Aliases: rt_sigreturn(2), rt_sigreturn(2), rt_sigreturn(2), rt_sigreturn(2), rt_sigreturn(2), rt_sigreturn(2), rt_sigreturn(2), rt_sigreturn(2)
sigreturn, rt_sigreturn - return from signal handler and cleanup stack frame
If the Linux kernel determines that an unblocked signal is pending for a process, then, at the next transition back to user mode in that process (e.g., upon return from a system call or when the process is rescheduled onto the CPU), it creates a new frame on the user-space stack where it saves various pieces of process context (processor status word, registers, signal mask, and signal stack settings).
The kernel also arranges that, during the transition back to user mode, the signal handler is called, and that, upon return from the handler, control passes to a piece of user-space code commonly called the "signal trampoline". The signal trampoline code in turn calls sigreturn().
This sigreturn() call undoes everything that was done—changing the process’s signal mask, switching signal stacks (see sigaltstack(2))—in order to invoke the signal handler. Using the information that was earlier saved on the user-space stack sigreturn() restores the process’s signal mask, switches stacks, and restores the process’s context (processor flags and registers, including the stack pointer and instruction pointer), so that the process resumes execution at the point where it was interrupted by the signal.
sigreturn() never returns.
Many UNIX-type systems have a sigreturn() system call or near equivalent. However, this call is not specified in POSIX, and details of its behavior vary across systems.
sigreturn() exists only to allow the implementation of signal handlers. It should never be called directly. (Indeed, a simple sigreturn() wrapper in the GNU C library simply returns -1, with errno set to ENOSYS.) Details of the arguments (if any) passed to sigreturn() vary depending on the architecture. (On some architectures, such as x86-64, sigreturn() takes no arguments, since all of the information that it requires is available in the stack frame that was previously created by the kernel on the user-space stack.)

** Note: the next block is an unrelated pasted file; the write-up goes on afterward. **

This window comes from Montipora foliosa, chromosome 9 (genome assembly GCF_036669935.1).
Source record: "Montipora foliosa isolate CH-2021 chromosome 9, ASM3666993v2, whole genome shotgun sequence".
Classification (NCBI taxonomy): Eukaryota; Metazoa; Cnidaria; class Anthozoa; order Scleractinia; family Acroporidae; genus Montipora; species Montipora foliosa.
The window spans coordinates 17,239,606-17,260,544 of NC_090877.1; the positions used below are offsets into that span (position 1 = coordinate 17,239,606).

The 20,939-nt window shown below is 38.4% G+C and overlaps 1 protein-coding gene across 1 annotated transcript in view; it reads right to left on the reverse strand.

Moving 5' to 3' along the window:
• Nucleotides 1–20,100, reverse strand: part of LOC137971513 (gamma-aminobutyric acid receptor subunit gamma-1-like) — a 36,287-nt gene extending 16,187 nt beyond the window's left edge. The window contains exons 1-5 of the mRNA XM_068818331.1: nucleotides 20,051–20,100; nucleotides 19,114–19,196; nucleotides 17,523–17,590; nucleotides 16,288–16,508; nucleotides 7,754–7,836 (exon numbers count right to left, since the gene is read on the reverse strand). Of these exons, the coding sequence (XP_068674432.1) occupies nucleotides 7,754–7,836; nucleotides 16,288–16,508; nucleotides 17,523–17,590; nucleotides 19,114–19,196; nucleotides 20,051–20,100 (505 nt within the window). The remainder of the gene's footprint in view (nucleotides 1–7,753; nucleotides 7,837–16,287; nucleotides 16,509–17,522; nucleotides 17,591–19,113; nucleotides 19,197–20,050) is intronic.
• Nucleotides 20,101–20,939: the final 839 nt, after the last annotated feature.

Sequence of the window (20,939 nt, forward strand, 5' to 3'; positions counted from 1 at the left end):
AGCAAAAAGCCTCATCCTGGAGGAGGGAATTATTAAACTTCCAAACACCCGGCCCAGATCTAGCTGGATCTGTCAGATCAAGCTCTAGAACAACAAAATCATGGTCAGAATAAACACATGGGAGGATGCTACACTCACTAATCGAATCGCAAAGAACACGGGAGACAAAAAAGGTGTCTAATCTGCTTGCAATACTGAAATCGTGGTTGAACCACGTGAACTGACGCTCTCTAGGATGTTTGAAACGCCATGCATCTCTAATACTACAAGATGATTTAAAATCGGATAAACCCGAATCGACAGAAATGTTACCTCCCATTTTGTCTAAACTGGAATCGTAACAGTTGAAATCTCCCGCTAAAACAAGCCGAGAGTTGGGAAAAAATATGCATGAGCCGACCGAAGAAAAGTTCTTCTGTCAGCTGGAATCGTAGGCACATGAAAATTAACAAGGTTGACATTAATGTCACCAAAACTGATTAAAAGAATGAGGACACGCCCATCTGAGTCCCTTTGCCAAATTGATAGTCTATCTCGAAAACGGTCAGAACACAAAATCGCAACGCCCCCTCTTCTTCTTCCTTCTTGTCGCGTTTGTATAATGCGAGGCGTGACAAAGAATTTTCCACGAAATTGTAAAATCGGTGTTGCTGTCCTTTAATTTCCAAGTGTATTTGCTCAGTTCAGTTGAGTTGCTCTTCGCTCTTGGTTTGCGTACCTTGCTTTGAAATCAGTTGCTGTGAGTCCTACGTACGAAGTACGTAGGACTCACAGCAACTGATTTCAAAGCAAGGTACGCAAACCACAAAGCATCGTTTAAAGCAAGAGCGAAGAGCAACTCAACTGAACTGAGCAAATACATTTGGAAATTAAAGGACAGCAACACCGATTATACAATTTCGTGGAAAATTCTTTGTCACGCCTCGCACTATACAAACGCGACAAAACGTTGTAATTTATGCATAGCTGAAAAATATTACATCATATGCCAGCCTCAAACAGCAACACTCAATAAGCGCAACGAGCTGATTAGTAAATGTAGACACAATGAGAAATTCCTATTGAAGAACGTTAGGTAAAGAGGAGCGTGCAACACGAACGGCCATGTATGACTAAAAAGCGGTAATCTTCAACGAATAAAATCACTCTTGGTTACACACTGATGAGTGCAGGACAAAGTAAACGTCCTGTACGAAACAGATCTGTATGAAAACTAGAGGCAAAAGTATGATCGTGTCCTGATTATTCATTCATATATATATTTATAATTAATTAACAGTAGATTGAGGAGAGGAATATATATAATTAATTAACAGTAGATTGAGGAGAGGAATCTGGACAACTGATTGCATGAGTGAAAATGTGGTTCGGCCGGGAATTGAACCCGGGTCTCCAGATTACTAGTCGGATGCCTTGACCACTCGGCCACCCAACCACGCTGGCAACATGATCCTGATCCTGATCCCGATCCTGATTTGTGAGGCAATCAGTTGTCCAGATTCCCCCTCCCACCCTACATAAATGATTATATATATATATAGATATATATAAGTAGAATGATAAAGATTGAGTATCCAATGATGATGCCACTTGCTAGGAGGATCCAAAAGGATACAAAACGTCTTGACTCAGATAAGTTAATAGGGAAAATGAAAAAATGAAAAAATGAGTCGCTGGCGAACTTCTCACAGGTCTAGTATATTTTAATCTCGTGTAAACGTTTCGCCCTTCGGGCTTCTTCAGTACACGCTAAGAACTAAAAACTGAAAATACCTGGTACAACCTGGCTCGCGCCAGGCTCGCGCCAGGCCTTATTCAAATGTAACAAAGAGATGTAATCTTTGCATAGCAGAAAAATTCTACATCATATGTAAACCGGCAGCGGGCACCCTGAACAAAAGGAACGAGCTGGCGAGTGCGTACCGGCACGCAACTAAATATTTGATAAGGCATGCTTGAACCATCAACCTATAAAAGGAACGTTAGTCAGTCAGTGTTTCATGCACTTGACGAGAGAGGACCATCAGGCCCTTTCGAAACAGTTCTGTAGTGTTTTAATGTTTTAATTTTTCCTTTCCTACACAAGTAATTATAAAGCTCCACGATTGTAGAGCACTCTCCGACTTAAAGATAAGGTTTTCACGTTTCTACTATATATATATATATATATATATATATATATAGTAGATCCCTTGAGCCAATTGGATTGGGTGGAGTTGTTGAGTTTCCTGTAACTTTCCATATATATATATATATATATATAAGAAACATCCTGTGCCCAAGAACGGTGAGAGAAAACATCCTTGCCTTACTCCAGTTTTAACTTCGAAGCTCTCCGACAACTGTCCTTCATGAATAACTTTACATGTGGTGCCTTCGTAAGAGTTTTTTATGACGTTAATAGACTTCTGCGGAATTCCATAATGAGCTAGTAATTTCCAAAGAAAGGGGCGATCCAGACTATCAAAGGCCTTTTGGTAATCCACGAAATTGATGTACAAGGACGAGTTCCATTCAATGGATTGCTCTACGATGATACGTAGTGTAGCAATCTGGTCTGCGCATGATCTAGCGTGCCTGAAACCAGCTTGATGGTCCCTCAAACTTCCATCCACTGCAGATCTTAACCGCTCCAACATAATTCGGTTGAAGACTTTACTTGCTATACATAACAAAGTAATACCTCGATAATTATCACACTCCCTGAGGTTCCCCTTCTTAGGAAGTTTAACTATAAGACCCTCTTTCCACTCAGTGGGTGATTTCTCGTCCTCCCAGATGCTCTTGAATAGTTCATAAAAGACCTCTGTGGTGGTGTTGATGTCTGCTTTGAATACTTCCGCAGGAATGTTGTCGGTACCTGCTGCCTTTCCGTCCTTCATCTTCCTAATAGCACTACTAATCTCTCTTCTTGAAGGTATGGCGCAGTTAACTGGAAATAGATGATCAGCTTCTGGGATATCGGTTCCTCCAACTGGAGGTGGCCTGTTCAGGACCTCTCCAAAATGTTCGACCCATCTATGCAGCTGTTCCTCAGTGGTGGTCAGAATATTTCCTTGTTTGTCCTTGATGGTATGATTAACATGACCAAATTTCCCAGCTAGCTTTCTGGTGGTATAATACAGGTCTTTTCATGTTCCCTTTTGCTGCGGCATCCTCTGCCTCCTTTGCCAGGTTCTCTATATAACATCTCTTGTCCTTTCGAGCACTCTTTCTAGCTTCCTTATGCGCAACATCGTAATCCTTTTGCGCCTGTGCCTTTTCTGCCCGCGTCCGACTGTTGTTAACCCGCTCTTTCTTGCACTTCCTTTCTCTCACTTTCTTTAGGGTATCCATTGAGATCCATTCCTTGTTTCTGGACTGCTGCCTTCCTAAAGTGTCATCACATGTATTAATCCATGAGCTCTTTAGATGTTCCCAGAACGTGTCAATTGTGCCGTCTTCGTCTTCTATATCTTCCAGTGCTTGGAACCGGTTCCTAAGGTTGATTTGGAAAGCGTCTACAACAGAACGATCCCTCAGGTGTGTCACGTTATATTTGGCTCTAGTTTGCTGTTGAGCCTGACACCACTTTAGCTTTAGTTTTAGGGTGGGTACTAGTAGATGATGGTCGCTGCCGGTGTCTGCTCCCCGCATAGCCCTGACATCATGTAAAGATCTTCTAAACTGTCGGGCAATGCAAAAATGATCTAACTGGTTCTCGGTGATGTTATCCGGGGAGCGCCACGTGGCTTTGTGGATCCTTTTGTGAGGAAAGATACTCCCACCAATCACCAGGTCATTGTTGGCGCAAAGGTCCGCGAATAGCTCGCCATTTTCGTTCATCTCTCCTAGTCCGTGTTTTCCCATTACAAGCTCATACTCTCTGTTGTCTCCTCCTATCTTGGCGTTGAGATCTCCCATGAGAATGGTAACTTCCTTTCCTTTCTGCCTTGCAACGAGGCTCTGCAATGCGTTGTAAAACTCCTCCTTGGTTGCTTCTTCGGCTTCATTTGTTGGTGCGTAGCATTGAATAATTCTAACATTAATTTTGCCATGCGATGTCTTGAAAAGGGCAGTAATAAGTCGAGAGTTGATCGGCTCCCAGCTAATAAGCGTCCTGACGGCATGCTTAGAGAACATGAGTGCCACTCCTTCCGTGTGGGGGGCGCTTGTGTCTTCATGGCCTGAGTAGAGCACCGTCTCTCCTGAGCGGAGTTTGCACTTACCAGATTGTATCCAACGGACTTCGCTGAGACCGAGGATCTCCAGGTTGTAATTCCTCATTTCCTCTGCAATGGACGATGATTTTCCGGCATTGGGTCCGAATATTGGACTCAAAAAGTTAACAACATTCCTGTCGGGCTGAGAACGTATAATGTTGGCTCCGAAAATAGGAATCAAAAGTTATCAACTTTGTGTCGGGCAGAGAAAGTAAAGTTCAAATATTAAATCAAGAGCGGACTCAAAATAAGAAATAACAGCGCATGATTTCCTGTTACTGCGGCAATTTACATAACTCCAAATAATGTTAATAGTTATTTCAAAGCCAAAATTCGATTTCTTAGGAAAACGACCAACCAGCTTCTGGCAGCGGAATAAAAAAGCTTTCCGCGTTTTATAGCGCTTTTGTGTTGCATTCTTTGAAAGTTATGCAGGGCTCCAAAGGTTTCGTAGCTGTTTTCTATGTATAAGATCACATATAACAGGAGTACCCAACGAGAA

Once upon a time, UNIX systems placed the signal trampoline code onto the user stack. Nowadays, pages of the user stack are protected so as to disallow code execution. Thus, on contemporary Linux systems, depending on the architecture, the signal trampoline code lives either in the vdso(7) or in the C library. In the latter case, the C library’s sigaction(2) wrapper function informs the kernel of the location of the trampoline code by placing its address in the sa_restorer field of the sigaction structure, and sets the SA_RESTORER flag in the sa_flags field.
The saved process context information is placed in a ucontext_t structure (see <sys/ucontext.h>). That structure is visible within the signal handler as the third argument of a handler established via sigaction(2) with the SA_SIGINFO flag.
On some other UNIX systems, the operation of the signal trampoline differs a little. In particular, on some systems, upon transitioning back to user mode, the kernel passes control to the trampoline (rather than the signal handler), and the trampoline code calls the signal handler (and then calls sigreturn() once the handler returns).
C library/kernel differences
The original Linux system call was named sigreturn(). However, with the addition of real-time signals in Linux 2.2, a new system call, rt_sigreturn() was added to support an enlarged sigset_t type. The GNU C library hides these details from us, transparently employing rt_sigreturn() when the kernel provides it.